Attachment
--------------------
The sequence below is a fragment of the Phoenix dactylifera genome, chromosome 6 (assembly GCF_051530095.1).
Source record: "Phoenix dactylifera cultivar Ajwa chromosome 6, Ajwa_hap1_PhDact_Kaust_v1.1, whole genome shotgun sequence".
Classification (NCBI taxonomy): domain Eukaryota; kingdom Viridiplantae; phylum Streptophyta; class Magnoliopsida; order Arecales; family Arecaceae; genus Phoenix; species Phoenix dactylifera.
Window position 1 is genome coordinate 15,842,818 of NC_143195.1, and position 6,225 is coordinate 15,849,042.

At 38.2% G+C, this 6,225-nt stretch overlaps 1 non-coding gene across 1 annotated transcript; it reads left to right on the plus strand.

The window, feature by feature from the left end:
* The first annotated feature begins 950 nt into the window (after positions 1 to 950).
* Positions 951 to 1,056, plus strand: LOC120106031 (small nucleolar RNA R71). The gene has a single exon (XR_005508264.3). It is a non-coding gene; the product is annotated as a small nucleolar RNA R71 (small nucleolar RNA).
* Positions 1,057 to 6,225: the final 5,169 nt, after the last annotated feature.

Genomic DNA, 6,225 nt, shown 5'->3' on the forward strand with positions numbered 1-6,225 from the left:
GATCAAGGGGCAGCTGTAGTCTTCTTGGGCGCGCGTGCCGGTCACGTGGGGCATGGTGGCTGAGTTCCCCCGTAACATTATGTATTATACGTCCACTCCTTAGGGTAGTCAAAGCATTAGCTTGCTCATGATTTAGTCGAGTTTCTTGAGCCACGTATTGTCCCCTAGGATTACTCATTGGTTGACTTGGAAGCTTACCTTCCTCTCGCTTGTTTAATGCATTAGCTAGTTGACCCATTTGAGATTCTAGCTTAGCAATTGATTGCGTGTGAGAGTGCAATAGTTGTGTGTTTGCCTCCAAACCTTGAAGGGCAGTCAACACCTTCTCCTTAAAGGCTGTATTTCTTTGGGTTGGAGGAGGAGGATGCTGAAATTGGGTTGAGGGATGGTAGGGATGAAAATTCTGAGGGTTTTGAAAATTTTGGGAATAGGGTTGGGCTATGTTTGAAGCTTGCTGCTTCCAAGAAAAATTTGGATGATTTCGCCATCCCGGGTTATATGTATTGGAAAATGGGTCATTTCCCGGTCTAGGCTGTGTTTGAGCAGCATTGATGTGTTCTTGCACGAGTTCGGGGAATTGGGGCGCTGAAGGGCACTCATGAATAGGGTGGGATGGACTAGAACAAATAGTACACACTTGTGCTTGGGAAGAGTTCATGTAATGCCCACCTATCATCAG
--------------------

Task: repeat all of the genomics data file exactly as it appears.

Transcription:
The sequence below is a fragment of the Phoenix dactylifera genome, chromosome 6 (assembly GCF_051530095.1).
Source record: "Phoenix dactylifera cultivar Ajwa chromosome 6, Ajwa_hap1_PhDact_Kaust_v1.1, whole genome shotgun sequence".
Classification (NCBI taxonomy): domain Eukaryota; kingdom Viridiplantae; phylum Streptophyta; class Magnoliopsida; order Arecales; family Arecaceae; genus Phoenix; species Phoenix dactylifera.
Window position 1 is genome coordinate 15,842,818 of NC_143195.1, and position 6,225 is coordinate 15,849,042.

At 38.2% G+C, this 6,225-nt stretch overlaps 1 non-coding gene across 1 annotated transcript; it reads left to right on the plus strand.

The window, feature by feature from the left end:
* The first annotated feature begins 950 nt into the window (after positions 1 to 950).
* Positions 951 to 1,056, plus strand: LOC120106031 (small nucleolar RNA R71). The gene has a single exon (XR_005508264.3). It is a non-coding gene; the product is annotated as a small nucleolar RNA R71 (small nucleolar RNA).
* Positions 1,057 to 6,225: the final 5,169 nt, after the last annotated feature.

Genomic DNA, 6,225 nt, shown 5'->3' on the forward strand with positions numbered 1-6,225 from the left:
GATCAAGGGGCAGCTGTAGTCTTCTTGGGCGCGCGTGCCGGTCACGTGGGGCATGGTGGCTGAGTTCCCCCGTAACATTATGTATTATACGTCCACTCCTTAGGGTAGTCAAAGCATTAGCTTGCTCATGATTTAGTCGAGTTTCTTGAGCCACGTATTGTCCCCTAGGATTACTCATTGGTTGACTTGGAAGCTTACCTTCCTCTCGCTTGTTTAATGCATTAGCTAGTTGACCCATTTGAGATTCTAGCTTAGCAATTGATTGCGTGTGAGAGTGCAATAGTTGTGTGTTTGCCTCCAAACCTTGAAGGGCAGTCAACACCTTCTCCTTAAAGGCTGTATTTCTTTGGGTTGGAGGAGGAGGATGCTGAAATTGGGTTGAGGGATGGTAGGGATGAAAATTCTGAGGGTTTTGAAAATTTTGGGAATAGGGTTGGGCTATGTTTGAAGCTTGCTGCTTCCAAGAAAAATTTGGATGATTTCGCCATCCCGGGTTATATGTATTGGAAAATGGGTCATTTCCCGGTCTAGGCTGTGTTTGAGCAGCATTGATGTGTTCTTGCACGAGTTCGGGGAATTGGGGCGCTGAAGGGCACTCATGAATAGGGTGGGATGGACTAGAACAAATAGTACACACTTGTGCTTGGGAAGAGTTCATGTAATGCCCACCTATCATCAG